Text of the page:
Beethoven Pasqualatihaus
Beethoven Pasqualatihaus
3.5
Historic SitesPoints of Interest & Landmarks
10:00 AM - 1:00 PM, 2:00 PM - 5:00 PM
Tuesday
10:00 AM - 1:00 PM
2:00 PM - 5:00 PM
Wednesday
10:00 AM - 1:00 PM
2:00 PM - 5:00 PM
Thursday
10:00 AM - 1:00 PM
2:00 PM - 5:00 PM
Friday
10:00 AM - 1:00 PM
2:00 PM - 5:00 PM
Saturday
10:00 AM - 1:00 PM
2:00 PM - 5:00 PM
Sunday
10:00 AM - 1:00 PM
2:00 PM - 5:00 PM
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The area
Address
Neighbourhood: Inner City
In Vienna's best-known district, pedestrian boulevards Kärntner Strasse and Graben connect you with landmarks such as the Wiener Staatsoper (Vienna State Opera), Vienna’s iconic Stephansdom (St. Stephen’s Cathedral) and the vast compound of Hofburg, the Habsburgs’ former Imperial Palace. Peek down side streets such as Annagasse and Weihburggasse, and Graben’s Seilergasse and Habsburggasse, to get a feel for the centre. The Imperial Apartments and the refreshingly demystifying Sissi Museum are must-dos at Hofburg. Spacious squares such as Am Hof and Freyung often host beautiful seasonal and antiques markets.
How to get there
  • Schottentor • 2 min walk
  • Herrengasse • 6 min walk
Reach out directly

Most Recent: Reviews ordered by most recent publish date in descending order.

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3.5
3.5 of 5 bubbles130 reviews
Excellent
29
Very good
33
Average
32
Poor
21
Terrible
15

Maps588535
6 contributions
2.0 of 5 bubbles
Aug 2023 • Couples
This was shockingly poor taste.

The first plaque displayed when we walked in yells that the property was stolen from a Jewish family in the 1930s who were sent to Auswhitz and murdered.

That's it. No memorial plaque, no mea culpa, not even a tone of contrition in the writing. Just the statement of fact.

This museum is largely empty anyway. There's plenty of room for them to slightly expand on the deaths that were required for this museum to exist? Even just a rest in peace would be nice....
Written 30 August 2023
This review is the subjective opinion of a Tripadvisor member and not of Tripadvisor LLC. Tripadvisor performs checks on reviews as part of our industry-leading trust & safety standards. Read our transparency report to learn more.

Martin H
Stockport, UK640 contributions
4.0 of 5 bubbles
Aug 2023
This is not a "busy" museum either in terms of visitors or the number f items on display, but neither is it overwhelming and we found it a calming interlude going round the Vienna sights and a useful location in which to reflect on the musicians life.
Written 16 August 2023
This review is the subjective opinion of a Tripadvisor member and not of Tripadvisor LLC. Tripadvisor performs checks on reviews as part of our industry-leading trust & safety standards. Read our transparency report to learn more.

Barbara S
Krakow, Poland1,886 contributions
4.0 of 5 bubbles
Jun 2023 • Family
It's an oblogatory visit to be combined with three other musicians - Schubert, Strauss and Haydn who have their houses locates in Vienna as well. There is an option to buy a combo-ticket for all 6 houses togehter (some musicians had 2 houses that can be explored).
Written 13 June 2023
This review is the subjective opinion of a Tripadvisor member and not of Tripadvisor LLC. Tripadvisor performs checks on reviews as part of our industry-leading trust & safety standards. Read our transparency report to learn more.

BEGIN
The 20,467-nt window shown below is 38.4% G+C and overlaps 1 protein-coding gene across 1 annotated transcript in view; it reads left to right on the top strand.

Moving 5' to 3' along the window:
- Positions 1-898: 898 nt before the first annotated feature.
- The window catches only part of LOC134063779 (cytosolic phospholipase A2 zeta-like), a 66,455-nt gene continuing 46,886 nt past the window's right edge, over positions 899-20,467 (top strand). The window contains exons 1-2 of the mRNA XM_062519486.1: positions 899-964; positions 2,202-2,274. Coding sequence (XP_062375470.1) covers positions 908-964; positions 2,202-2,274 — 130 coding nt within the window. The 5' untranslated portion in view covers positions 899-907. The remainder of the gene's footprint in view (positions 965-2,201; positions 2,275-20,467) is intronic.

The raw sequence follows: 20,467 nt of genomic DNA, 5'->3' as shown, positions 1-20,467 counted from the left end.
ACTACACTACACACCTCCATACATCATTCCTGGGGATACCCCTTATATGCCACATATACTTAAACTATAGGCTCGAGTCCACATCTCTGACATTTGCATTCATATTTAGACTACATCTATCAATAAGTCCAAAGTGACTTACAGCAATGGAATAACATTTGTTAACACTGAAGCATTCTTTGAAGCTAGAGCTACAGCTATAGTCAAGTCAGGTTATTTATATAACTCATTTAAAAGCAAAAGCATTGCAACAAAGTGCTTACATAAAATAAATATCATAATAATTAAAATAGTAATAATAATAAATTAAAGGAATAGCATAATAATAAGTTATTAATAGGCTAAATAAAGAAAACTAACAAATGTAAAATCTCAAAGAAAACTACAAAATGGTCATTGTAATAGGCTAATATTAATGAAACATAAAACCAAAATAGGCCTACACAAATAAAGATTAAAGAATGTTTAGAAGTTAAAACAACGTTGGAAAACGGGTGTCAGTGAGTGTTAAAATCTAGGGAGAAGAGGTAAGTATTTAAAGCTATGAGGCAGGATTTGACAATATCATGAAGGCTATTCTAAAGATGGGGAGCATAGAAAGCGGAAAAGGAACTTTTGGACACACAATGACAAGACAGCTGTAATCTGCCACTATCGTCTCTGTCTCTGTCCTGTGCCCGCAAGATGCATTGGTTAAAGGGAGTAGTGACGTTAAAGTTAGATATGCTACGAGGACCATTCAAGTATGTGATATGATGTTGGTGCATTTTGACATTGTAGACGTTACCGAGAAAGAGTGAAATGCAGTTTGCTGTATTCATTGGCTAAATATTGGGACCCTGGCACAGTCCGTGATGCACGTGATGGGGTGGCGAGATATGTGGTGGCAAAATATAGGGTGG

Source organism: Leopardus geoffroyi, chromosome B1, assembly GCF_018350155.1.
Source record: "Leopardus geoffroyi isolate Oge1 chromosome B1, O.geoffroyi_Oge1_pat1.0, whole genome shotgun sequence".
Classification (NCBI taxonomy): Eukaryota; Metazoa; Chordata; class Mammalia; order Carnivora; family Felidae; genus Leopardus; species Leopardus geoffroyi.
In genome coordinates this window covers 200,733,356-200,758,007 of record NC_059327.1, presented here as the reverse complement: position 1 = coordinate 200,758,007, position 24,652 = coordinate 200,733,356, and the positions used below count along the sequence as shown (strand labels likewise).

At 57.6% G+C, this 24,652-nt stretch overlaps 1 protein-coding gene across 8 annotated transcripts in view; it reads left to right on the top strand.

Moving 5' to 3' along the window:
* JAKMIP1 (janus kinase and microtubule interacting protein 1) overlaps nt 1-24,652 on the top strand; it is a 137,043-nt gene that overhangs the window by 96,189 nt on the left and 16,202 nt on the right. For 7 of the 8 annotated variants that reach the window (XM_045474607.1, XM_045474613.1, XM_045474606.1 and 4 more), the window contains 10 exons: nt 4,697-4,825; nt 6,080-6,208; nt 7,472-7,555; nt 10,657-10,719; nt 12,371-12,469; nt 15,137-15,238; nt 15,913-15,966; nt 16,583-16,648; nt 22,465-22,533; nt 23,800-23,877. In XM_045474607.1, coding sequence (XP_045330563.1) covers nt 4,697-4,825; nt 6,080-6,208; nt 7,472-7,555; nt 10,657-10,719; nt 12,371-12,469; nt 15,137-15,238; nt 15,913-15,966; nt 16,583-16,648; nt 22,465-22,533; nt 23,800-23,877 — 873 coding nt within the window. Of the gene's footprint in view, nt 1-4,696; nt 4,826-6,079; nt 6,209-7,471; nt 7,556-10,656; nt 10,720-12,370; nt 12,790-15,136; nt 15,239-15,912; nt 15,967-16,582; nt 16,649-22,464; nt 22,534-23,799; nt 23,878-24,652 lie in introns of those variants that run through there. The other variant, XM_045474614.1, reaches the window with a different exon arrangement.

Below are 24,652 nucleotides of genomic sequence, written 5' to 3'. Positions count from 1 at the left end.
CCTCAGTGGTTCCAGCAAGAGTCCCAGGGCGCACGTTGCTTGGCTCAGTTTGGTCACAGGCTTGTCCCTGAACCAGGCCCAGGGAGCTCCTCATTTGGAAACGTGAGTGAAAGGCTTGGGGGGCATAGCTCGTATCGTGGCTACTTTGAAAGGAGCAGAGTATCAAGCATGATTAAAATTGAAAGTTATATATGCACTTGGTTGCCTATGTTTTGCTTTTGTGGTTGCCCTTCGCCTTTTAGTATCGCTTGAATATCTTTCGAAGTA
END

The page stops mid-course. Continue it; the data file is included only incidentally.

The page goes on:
FoggyFoggyDew
Abergavenny, UK4 contributions
2.0 of 5 bubbles
Sept 2022
As other reviews have commented, what you get is 3 mostly empty rooms in which Beethoven may or may not have lived, with a few personal possessions, a few facsimiles of scores and letters, and a couple of listening desks at which movements from selected works, and arias from Fidelio, are played through headphones at very low volume. It might be worth a quick visit if you got it free with a Vienna Card, but definitely not worth €5. I imagine that the other Beethoven museums (at Baden bei Wien and Nußdorf), which we didn't visit, will be more worthwhile. The Haydnhaus at Gumpendorf, with the same admission price, is a wonderful example of a composer museum, but this one certainly isn't.
Written 26 September 2022
This review is the subjective opinion of a Tripadvisor member and not of Tripadvisor LLC. Tripadvisor performs checks on reviews as part of our industry-leading trust & safety standards. Read our transparency report to learn more.

Jae W. Lee
Long Island, NY5,876 contributions
4.0 of 5 bubbles
Sept 2019
Beethoven was allowed to live in a fourth floor apartment of this house owned by his patron Baron Pasqualati for. In this apartment, Beethoven experienced about 8 years (1804~08 & 1810~14) of ecstasy, successfully composing a number of his glorious works, including Piano Concerto No. 4, Symphonies No. 5 (Fate) & No. 6 (Pastorale), Archduke Piano Trio, Leonore/Fidelio, and Fur Elise. Unfortunately, Beethoven had also endured agony of his deteriating health, especially his progressive hearing loss leading to total deafness by 1811. Visitors to this museum expecting good facilities and colorful displays would be disappointed at the modest facilities and simple displays. But visitors coming to this museum to share Beethoven's ecstasy and agony would find this museum a memorable one. Upon entering the museum after paying adult entrance fee of € 4, you can walk up to the 4th floor entrance to the museum. In the room with Baron Pasqualati portrait on the wall, a writing on the wall above his portrait shows how much the Baron cared about Beethoven; "The lodging is not for rent; Beethoven will be back again." The other artifacts on dispaly in museum rooms are; fascimiles of the "Egmont" & Coriolan performance programs, Title Page of "Symphony No. 4", a page of "Symphony No. 5", Title Page of "Symphony No. 6", a page of "Symphony No. 8", a page of "Razumovsky Quarets, No.1" and other illustations of Beethoven's life. In addition, Beethoven's bust and death mask are on display, and two audion stations for Beethoven's compositions are available.